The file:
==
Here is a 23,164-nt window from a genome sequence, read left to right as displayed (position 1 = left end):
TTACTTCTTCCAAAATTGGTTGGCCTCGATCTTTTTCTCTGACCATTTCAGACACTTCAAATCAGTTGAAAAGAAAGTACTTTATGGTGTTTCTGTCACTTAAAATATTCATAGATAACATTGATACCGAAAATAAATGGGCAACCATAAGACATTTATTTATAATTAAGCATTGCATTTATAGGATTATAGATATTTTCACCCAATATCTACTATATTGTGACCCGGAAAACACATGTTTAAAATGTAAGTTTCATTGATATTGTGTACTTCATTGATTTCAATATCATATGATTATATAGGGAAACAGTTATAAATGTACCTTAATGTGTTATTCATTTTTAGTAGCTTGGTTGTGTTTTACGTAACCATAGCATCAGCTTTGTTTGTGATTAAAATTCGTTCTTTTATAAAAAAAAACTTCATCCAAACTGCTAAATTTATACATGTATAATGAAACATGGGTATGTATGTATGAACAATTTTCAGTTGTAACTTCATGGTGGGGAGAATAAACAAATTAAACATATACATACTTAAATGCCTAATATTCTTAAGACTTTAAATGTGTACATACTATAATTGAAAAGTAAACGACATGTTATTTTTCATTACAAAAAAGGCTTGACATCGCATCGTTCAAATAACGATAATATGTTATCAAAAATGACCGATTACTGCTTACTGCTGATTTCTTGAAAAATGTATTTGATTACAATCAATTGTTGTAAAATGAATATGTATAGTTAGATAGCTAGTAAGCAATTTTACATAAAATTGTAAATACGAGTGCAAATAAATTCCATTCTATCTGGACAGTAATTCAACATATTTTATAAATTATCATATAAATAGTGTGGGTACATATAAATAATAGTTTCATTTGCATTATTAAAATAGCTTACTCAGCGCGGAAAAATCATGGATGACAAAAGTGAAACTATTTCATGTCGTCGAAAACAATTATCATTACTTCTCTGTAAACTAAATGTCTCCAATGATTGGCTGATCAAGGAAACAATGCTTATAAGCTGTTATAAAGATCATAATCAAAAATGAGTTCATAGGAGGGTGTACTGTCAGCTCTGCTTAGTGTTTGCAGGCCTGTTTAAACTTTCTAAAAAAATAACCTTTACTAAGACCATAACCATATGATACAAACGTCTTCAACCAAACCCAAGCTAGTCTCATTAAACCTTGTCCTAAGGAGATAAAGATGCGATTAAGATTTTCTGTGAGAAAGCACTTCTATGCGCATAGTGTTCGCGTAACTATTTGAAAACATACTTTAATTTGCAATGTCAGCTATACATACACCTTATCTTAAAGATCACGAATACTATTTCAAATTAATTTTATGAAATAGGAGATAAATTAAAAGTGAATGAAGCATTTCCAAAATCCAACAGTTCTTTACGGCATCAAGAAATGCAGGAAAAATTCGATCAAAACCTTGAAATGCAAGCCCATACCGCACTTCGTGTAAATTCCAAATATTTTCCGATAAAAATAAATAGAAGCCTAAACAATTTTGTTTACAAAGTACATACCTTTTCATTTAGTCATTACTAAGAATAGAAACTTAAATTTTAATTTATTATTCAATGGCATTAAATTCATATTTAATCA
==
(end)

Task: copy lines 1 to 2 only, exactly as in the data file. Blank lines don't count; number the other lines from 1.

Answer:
Here is a 23,164-nt window from a genome sequence, read left to right as displayed (position 1 = left end):
TTACTTCTTCCAAAATTGGTTGGCCTCGATCTTTTTCTCTGACCATTTCAGACACTTCAAATCAGTTGAAAAGAAAGTACTTTATGGTGTTTCTGTCACTTAAAATATTCATAGATAACATTGATACCGAAAATAAATGGGCAACCATAAGACATTTATTTATAATTAAGCATTGCATTTATAGGATTATAGATATTTTCACCCAATATCTACTATATTGTGACCCGGAAAACACATGTTTAAAATGTAAGTTTCATTGATATTGTGTACTTCATTGATTTCAATATCATATGATTATATAGGGAAACAGTTATAAATGTACCTTAATGTGTTATTCATTTTTAGTAGCTTGGTTGTGTTTTACGTAACCATAGCATCAGCTTTGTTTGTGATTAAAATTCGTTCTTTTATAAAAAAAAACTTCATCCAAACTGCTAAATTTATACATGTATAATGAAACATGGGTATGTATGTATGAACAATTTTCAGTTGTAACTTCATGGTGGGGAGAATAAACAAATTAAACATATACATACTTAAATGCCTAATATTCTTAAGACTTTAAATGTGTACATACTATAATTGAAAAGTAAACGACATGTTATTTTTCATTACAAAAAAGGCTTGACATCGCATCGTTCAAATAACGATAATATGTTATCAAAAATGACCGATTACTGCTTACTGCTGATTTCTTGAAAAATGTATTTGATTACAATCAATTGTTGTAAAATGAATATGTATAGTTAGATAGCTAGTAAGCAATTTTACATAAAATTGTAAATACGAGTGCAAATAAATTCCATTCTATCTGGACAGTAATTCAACATATTTTATAAATTATCATATAAATAGTGTGGGTACATATAAATAATAGTTTCATTTGCATTATTAAAATAGCTTACTCAGCGCGGAAAAATCATGGATGACAAAAGTGAAACTATTTCATGTCGTCGAAAACAATTATCATTACTTCTCTGTAAACTAAATGTCTCCAATGATTGGCTGATCAAGGAAACAATGCTTATAAGCTGTTATAAAGATCATAATCAAAAATGAGTTCATAGGAGGGTGTACTGTCAGCTCTGCTTAGTGTTTGCAGGCCTGTTTAAACTTTCTAAAAAAATAACCTTTACTAAGACCATAACCATATGATACAAACGTCTTCAACCAAACCCAAGCTAGTCTCATTAAACCTTGTCCTAAGGAGATAAAGATGCGATTAAGATTTTCTGTGAGAAAGCACTTCTATGCGCATAGTGTTCGCGTAACTATTTGAAAACATACTTTAATTTGCAATGTCAGCTATACATACACCTTATCTTAAAGATCACGAATACTATTTCAAATTAATTTTATGAAATAGGAGATAAATTAAAAGTGAATGAAGCATTTCCAAAATCCAACAGTTCTTTACGGCATCAAGAAATGCAGGAAAAATTCGATCAAAACCTTGAAATGCAAGCCCATACCGCACTTCGTGTAAATTCCAAATATTTTCCGATAAAAATAAATAGAAGCCTAAACAATTTTGTTTACAAAGTACATACCTTTTCATTTAGTCATTACTAAGAATAGAAACTTAAATTTTAATTTATTATTCAATGGCATTAAATTCATATTTAATCA